VSA to show why we need to get active
We all know the power of physical activity.
Getting active keeps us healthy. It’s motivating and connects us with our local community.
But imagine trying to make the case for physical activity on paper. Sound like a daunting assignment? We thought so!
With that in mind, Veteran Sport Australia’s fortunate and privileged to announce that we’ve brought together a group of experts to do just that!
Veterans and sport – a match made in heaven
VSA has appointed a Research Advisory Committee with the sole focus of supporting veterans
The group’s first meeting was held on 14 October and the enthusiasm and drive in the room was clear from the get-go.
The committee’s made up of academics and experts, working across the areas of sport, health and mental wellbeing. All have generously volunteered their time and energy to help lead VSA’s research strategy. The committee aims to clearly set out all of the benefits – mental, physical, social and economic – of meaningful physical activity for veterans and their families.
Dr Simon Rosenbaum [pictured above] is a member of the committee and knows the difference that physical activity can make in the lives of veterans. Simon’s an exercise physiologist at the School of Psychiatry at the University of New South Wales. His work focuses on the prevention and management of various mental health disorders. He’s also a National Director of Exercise and Sports Science Australia and is among the most experienced exercise physiologists dedicated to mental health in Australia.
“We need to move away from the idea that physical activity is just for weight loss or improving physical health,” said Simon. “The power of sport extends so much further than just the physical process of participating. That’s something that our veteran community instinctively understands.
“There’s an overwhelming body of evidence out there around the role that exercise and physical activity can play in reducing symptoms and improving the physical and mental health of people living with mental illness. If you’ve got a CEO living in the Eastern Suburbs of Sydney or a refugee in a camp in Bangladesh, the way they respond to physical activity in terms of the mental health benefits are actually identical; they’re the exact same.”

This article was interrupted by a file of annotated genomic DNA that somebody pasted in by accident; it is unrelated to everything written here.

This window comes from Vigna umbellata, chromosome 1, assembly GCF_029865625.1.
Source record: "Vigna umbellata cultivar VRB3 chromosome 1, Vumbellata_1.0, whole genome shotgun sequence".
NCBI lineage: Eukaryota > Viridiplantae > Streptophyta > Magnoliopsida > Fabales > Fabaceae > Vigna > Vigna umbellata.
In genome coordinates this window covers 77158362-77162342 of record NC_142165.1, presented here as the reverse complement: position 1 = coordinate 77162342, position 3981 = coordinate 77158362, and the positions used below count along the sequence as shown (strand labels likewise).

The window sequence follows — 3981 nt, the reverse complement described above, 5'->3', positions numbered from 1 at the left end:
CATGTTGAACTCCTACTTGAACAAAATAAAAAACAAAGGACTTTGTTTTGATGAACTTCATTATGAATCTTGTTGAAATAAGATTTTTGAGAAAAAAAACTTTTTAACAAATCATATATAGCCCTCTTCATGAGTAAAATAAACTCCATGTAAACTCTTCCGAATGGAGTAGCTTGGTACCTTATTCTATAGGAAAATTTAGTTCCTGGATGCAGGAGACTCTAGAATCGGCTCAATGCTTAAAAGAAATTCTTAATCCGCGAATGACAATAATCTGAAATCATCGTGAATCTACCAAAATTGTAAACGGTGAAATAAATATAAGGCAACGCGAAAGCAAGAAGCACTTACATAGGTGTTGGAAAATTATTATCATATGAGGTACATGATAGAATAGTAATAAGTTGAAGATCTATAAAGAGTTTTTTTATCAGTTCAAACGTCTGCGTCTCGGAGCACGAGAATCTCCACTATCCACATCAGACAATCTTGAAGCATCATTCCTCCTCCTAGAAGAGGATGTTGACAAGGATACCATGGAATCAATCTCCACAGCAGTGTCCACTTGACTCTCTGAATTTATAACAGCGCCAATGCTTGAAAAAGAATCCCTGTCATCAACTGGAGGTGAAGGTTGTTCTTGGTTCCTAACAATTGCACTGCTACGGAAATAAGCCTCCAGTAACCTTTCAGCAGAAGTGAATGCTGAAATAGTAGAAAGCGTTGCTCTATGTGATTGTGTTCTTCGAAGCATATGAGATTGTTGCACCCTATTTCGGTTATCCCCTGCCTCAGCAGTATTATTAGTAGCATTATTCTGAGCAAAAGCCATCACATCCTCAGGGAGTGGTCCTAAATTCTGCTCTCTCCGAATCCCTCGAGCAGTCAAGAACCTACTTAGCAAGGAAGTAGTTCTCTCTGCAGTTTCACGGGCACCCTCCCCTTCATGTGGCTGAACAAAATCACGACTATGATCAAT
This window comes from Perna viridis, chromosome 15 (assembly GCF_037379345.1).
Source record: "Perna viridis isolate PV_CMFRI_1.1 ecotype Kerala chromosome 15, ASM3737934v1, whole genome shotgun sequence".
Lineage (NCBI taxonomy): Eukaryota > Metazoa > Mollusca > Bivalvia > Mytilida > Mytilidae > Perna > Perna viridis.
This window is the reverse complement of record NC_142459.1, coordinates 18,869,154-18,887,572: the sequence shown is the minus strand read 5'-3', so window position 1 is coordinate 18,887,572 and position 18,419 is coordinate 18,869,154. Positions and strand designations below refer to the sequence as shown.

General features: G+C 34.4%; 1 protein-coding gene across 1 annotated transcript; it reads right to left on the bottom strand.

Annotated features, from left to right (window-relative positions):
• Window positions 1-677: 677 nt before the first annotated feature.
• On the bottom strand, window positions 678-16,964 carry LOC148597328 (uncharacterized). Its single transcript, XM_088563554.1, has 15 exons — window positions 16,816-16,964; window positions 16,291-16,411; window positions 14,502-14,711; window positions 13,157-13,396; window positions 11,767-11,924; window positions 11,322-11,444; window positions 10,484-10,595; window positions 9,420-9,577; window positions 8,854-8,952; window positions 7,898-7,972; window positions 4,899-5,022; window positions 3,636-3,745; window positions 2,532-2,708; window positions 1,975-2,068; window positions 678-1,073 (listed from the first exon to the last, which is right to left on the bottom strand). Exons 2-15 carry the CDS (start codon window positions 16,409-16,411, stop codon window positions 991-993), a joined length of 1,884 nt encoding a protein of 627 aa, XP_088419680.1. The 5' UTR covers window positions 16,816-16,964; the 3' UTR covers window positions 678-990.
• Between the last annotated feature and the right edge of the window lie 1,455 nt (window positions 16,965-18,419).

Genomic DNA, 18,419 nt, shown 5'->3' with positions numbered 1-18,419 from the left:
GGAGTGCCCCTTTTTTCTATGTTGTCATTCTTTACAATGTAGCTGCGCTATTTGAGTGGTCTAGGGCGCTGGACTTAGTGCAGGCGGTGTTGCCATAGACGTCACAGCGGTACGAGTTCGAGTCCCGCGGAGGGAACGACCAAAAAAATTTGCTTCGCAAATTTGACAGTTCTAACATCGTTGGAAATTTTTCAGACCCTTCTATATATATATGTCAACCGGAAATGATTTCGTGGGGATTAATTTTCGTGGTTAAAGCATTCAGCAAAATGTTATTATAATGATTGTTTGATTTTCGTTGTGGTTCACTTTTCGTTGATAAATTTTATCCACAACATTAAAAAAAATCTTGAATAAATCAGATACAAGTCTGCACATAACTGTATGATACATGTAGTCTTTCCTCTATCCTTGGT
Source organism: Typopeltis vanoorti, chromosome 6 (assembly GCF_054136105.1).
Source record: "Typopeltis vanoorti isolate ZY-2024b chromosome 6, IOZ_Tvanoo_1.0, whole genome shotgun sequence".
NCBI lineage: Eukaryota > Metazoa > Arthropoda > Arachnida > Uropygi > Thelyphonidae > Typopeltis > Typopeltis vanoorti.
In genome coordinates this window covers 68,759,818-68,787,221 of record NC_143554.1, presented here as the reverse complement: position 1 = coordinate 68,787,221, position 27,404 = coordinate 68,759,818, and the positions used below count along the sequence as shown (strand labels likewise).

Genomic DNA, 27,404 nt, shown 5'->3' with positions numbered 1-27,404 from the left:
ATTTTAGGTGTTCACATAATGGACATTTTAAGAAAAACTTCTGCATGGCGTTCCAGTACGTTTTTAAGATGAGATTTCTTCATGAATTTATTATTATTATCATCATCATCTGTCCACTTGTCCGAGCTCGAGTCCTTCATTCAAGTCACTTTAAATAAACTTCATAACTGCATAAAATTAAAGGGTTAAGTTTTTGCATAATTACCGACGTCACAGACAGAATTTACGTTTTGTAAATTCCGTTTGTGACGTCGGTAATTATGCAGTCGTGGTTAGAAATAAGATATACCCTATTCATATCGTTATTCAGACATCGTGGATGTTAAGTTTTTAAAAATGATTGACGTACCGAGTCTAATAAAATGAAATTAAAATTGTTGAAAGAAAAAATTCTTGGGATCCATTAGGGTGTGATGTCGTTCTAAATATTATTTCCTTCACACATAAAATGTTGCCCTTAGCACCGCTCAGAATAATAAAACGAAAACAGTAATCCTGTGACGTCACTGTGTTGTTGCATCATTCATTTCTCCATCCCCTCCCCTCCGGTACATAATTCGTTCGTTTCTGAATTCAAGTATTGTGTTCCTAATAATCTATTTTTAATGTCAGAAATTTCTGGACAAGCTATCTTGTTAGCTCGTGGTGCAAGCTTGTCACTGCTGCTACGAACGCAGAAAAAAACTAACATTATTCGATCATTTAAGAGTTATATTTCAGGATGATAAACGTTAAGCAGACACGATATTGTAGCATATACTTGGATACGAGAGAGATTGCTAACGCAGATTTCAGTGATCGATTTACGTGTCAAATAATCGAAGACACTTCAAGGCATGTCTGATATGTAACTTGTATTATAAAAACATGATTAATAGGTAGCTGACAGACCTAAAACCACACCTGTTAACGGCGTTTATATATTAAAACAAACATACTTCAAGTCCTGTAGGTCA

A huge step forward for our community
The committee will play a crucial role in:
- Bringing together and reviewing existing research into meaningful physical activity;
- Shaping VSA’s approach to working with veterans and measuring our success; and
- Identifying future research opportunities.
Michael Hartung, General Manager of VSA, believes that bringing this group of individuals together at this time is a crucial step forward for the entire veteran community. Having held leadership roles with the Australian Paralympic Committee and overseeing the delivery of the Invictus Games Sydney 2018, Michael’s seen firsthand the positive impact sport and being physically active can have on one’s health and wellbeing.
“Being able to tangibly show the difference that getting involved in sport can make for veterans and their families is just so important,” said Michael. “I think we all know it, but we need to be able to clearly set out the case that supporting veterans getting active is something that we should all invest in and support – from governments right through to grassroots sporting clubs.
“With statistics showing that 46% of veterans leaving the ADF will meet diagnostic criteria for a mental health disorder, it’s important that we can measure the impact sport can have in addressing this major issue and other issues effecting the veteran population.
“It really is a privilege to work with such a talented and committed group of experts. have no doubt that we’re going to make huge progress together over the coming months and years. This really is a game-changer.”
Meet the team
The committee is made up of the following experts, who VSA cannot
thank enough for their time, energy and commitment:
- Dr Anne Grunseit, Senior Research Fellow, Sydney School of Public Health, University of Sydney and Senior Research Fellow, Evaluation Analyst at The Australian Prevention Partnership Centre
- Ms Kristi Heffernan, Senior Clinical Specialist, Centre for Posttraumatic Mental Health at Phoenix Australia
- Ms Karen May, Associate Director, Australian Centre of Excellence for PTS at The Road Home
- Ms Julie Pert, Director, NSW/ACT at Open Arms
- Dr Lindsey Reece, Senior Research Fellow and Academic Lead SPRINTER at the Prevention Research Collaboration in the School of Public Health at the University of Sydney
- Dr Simon Rosenbaum, Senior Research Fellow, School of Psychiatry at the University of New South Wales, honorary fellow at the Black Dog Institute and National Director of Exercise Sports Science Australia
- Dr Miranda Van Hooff, Director of Research, Centre for Traumatic Stress Studies at the University of Adelaide
- Dr Anna Lewis, Squadron Leader, Royal Australian Air Force Specialist Reserve, Principal Research Investigator ADF Adaptive Sports Program